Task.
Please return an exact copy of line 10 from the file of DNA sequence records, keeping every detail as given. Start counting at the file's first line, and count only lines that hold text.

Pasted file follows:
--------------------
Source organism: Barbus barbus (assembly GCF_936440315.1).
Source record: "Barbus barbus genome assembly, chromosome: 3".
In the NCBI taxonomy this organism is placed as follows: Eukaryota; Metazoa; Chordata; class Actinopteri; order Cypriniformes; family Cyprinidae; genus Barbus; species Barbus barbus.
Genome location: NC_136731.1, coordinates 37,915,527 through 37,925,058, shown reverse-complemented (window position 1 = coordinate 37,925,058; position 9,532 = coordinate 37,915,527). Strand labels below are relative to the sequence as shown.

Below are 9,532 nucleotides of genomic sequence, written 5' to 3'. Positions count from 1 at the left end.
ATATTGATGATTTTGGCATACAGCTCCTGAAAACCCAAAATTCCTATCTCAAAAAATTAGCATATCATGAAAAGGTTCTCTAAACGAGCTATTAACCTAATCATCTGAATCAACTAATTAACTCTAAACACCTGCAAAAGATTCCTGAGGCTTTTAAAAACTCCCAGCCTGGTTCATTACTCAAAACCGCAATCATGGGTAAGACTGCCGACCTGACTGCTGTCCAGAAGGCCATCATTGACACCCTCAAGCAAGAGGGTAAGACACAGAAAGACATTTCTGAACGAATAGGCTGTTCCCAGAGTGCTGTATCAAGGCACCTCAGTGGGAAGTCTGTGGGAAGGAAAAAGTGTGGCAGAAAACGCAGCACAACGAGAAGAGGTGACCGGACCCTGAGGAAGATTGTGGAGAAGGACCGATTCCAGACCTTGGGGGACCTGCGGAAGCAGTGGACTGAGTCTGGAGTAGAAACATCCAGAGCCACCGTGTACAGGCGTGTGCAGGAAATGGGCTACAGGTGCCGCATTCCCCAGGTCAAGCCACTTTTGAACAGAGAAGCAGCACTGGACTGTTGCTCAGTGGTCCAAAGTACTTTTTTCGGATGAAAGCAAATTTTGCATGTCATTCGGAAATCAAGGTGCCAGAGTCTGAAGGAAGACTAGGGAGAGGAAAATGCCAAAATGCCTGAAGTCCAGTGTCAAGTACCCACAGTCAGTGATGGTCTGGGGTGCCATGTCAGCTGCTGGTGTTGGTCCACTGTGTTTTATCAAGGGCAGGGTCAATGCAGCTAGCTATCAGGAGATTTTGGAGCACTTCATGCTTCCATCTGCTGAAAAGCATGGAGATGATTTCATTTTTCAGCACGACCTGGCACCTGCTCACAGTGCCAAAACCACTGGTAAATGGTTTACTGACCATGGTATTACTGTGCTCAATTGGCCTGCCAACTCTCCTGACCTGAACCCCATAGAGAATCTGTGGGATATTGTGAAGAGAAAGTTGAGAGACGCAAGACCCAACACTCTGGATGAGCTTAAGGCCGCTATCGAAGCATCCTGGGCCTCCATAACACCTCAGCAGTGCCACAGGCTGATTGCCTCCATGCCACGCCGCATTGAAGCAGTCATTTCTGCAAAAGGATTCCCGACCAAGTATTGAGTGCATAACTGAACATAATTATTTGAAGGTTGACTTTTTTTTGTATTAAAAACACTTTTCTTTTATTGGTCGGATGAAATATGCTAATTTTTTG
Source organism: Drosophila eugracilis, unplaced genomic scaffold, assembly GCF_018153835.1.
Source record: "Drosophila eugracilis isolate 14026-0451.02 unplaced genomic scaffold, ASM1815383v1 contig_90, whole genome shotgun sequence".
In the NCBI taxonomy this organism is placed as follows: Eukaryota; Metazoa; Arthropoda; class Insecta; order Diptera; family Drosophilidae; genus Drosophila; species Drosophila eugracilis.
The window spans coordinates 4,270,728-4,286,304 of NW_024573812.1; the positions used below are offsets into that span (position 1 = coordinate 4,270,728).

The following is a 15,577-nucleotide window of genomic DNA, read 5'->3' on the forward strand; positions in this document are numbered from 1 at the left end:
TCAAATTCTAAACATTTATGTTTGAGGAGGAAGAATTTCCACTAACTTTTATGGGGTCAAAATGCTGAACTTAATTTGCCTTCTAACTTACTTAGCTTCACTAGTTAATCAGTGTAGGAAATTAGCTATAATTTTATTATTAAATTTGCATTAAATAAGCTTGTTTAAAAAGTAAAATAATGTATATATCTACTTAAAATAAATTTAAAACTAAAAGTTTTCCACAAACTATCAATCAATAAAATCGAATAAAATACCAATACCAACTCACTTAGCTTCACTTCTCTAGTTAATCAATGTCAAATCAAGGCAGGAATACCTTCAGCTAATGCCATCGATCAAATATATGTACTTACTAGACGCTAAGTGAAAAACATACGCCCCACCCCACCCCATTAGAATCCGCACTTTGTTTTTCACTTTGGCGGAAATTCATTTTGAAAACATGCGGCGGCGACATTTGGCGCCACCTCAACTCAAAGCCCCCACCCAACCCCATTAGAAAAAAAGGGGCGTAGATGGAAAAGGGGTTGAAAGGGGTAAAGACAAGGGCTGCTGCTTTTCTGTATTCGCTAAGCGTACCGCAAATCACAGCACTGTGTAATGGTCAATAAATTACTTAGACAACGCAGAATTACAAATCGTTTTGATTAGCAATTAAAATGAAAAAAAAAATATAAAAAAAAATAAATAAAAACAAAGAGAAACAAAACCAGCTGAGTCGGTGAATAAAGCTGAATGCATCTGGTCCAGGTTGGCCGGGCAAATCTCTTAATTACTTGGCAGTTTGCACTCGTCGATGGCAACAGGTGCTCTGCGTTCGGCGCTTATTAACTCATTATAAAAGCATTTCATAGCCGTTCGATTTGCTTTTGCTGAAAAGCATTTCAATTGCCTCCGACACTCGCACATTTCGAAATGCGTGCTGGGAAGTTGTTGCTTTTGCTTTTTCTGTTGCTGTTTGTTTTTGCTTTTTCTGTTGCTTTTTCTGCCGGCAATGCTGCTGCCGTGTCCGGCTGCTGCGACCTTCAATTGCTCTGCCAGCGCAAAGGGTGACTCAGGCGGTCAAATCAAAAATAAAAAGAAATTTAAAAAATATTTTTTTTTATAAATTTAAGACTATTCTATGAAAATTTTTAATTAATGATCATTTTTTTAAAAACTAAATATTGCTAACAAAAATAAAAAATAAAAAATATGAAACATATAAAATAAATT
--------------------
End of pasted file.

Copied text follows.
The window spans coordinates 4,270,728-4,286,304 of NW_024573812.1; the positions used below are offsets into that span (position 1 = coordinate 4,270,728).